Can I also note that Evan is the KING of consent and it wasn’t obvious or overstated. His character growth through the book was fantastic – he always tried not to stomp on August’s ideals and characters, despite needing to marry her to save his estates and support his family and staff. I appreciated how much he cared about what she wanted, even if it was something as simple as a kiss.

Tension. There was so much delicious tension between August and Evan from the very beginning and their verbal sparring made me smile often through the book, and showed how very equal they were in wit and humour. There’s so much detail and depth in all characters, not just the MCs. Everyone had a chance to show off their personality which added to the whole story and world immensely.

My one gripe with the book is the end. As noted, this book has little drama, but the end has two fairly big misunderstandings/complications that cause a rift between the MCs that was resolved all too quickly. A whole book developing and growing these characters and the end reward was so rushed that it took away from the overall story as a result. It left the book feeling a little unresolved and didn’t leave me fully satisfied, even though it was the end I wanted, which is a real shame and took a star off from my overall rating.

As a whole, this book surprised me in its depth and in its characters. I’m extremely excited to read Violet’s companion novel in July when it releases!

Plot: 4/5
Characters: 5/5
World Building: 4.5/5
Writing: 4.5/5
Pacing: 4/5
Overall: 4/5
GoodReads Rating: 3.99/5

eARC obtained via Berkley via NetGalley in exchange for an honest review.

Buy Links:
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Book Tour: Rent A Boyfriend by Gloria Chao

Welcome to the Rent A Boyfriend Book Tour, hosted by Hear Our Voices!

Title: Rent A Boyfriend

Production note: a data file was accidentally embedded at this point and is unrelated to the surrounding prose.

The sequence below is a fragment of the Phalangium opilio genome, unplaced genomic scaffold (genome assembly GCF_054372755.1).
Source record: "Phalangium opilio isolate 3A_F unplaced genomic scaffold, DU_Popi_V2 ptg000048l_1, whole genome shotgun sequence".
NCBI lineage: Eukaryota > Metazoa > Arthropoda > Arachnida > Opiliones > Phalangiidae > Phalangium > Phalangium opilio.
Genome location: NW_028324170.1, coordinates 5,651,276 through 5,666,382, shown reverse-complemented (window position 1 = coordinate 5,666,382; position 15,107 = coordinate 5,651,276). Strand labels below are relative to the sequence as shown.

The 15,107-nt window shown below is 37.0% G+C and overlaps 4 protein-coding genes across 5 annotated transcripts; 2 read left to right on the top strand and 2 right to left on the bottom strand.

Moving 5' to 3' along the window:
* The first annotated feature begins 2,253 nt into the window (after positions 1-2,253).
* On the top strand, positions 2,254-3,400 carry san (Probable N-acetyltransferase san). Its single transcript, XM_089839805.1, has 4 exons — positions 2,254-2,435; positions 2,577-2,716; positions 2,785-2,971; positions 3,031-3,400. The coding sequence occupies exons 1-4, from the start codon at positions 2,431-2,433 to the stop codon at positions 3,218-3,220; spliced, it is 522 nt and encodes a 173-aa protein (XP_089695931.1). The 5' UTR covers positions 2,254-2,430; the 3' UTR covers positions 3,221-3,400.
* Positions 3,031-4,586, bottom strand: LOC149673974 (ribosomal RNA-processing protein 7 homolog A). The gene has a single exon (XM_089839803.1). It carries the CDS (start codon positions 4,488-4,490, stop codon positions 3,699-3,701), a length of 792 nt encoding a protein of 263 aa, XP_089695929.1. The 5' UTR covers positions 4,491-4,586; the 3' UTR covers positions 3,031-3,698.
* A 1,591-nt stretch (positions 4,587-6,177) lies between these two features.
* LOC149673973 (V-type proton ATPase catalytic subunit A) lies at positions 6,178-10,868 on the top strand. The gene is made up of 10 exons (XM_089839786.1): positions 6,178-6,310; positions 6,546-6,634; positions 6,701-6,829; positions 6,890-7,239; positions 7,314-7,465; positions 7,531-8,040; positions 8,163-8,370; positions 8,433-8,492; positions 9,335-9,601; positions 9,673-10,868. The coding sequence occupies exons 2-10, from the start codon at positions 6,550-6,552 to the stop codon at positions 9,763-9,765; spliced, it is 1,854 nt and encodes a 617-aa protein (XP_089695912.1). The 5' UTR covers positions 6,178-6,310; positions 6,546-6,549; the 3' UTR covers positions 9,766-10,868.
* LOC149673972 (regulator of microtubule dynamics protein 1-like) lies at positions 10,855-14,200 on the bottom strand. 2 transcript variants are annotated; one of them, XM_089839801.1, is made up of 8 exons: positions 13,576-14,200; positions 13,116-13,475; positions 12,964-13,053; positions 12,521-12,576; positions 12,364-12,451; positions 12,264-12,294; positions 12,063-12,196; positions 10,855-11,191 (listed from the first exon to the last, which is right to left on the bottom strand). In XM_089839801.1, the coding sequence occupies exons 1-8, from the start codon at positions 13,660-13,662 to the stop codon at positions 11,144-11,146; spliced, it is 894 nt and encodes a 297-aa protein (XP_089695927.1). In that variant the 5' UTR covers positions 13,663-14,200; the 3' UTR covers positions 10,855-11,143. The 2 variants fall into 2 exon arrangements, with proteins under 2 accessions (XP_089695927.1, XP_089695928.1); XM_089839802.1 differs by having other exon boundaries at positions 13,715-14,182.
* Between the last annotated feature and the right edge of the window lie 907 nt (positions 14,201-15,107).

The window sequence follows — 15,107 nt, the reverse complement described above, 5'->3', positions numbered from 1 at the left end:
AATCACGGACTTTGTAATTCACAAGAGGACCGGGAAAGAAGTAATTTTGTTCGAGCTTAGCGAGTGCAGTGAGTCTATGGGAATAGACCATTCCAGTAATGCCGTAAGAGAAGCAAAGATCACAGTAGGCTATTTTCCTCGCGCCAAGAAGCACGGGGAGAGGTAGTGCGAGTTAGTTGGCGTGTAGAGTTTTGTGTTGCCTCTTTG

Author: Gloria Chao
Genre: YA Contemporary Romance
Publisher: Simon Pulse
Publication Date: Nov 10, 2020


To All the Boys I’ve Loved Before meets The Farewell in this incisive romantic comedy about a college student who hires a fake boyfriend to appease her traditional Taiwanese parents, to disastrous results, from the acclaimed author of American Panda.

Chloe Wang is nervous to introduce her parents to her boyfriend, because the truth is, she hasn’t met him yet either. She hired him from Rent for Your ’Rents, a company specializing in providing fake boyfriends trained to impress even the most traditional Asian parents.

Drew Chan’s passion is art, but after his parents cut him off for dropping out of college to pursue his dreams, he became a Rent for Your ’Rents employee to keep a roof over his head. Luckily, learning protocols like “Type C parents prefer quiet, kind, zero-PDA gestures” comes naturally to him.

When Chloe rents Drew, the mission is simple: convince her parents fake Drew is worthy of their approval so they’ll stop pressuring her to accept a proposal from Hongbo, the wealthiest (and slimiest) young bachelor in their tight-knit Asian American community.

But when Chloe starts to fall for the real Drew—who, unlike his fake persona, is definitely not ’rent-worthy—her carefully curated life begins to unravel. Can she figure out what she wants before she loses everything?

Buy Links:
Indigo | Bookshop | IndieBound | Barnes & Noble | Book Depository | Amazon

If you liked that, read this!

On the theme of fake dating and familial expectations, here’s a list of 10 books I’d recommend to you if you’re looking for characters who’ve tried to fit cultural or social expectations and have been surprised and/or changed by the people around them and the people they meet along the way!

American Panda by Gloria Chao 
Gloria Chao’s debut novel about Mei, a first-gen immigrant, dealing with family expectations, the stress of cultural norms, and figuring out whether its her dreams or someone else’s she’s chasing. A great #ownvoices book starring a Taiwanese MC!